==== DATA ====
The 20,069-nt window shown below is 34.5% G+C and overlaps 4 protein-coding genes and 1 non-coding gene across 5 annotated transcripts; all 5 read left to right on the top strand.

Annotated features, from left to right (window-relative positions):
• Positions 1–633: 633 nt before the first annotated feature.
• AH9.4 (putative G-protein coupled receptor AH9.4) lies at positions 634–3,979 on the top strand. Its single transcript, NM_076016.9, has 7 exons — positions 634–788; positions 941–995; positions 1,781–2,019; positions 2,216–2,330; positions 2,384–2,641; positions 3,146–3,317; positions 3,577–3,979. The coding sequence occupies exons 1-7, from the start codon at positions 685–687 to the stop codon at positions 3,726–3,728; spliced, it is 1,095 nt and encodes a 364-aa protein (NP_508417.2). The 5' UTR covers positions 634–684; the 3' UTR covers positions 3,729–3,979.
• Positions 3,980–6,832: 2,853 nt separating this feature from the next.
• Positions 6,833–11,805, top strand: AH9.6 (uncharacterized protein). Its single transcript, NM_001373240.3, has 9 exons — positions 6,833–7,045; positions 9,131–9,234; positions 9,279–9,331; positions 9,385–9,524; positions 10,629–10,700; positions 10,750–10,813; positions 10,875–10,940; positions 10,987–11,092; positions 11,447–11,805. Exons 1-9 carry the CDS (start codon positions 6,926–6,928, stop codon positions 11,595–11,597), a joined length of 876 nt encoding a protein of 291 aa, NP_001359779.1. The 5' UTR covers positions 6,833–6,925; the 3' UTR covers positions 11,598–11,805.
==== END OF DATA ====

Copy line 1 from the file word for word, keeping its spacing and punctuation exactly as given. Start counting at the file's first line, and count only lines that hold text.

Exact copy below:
The 20,069-nt window shown below is 34.5% G+C and overlaps 4 protein-coding genes and 1 non-coding gene across 5 annotated transcripts; all 5 read left to right on the top strand.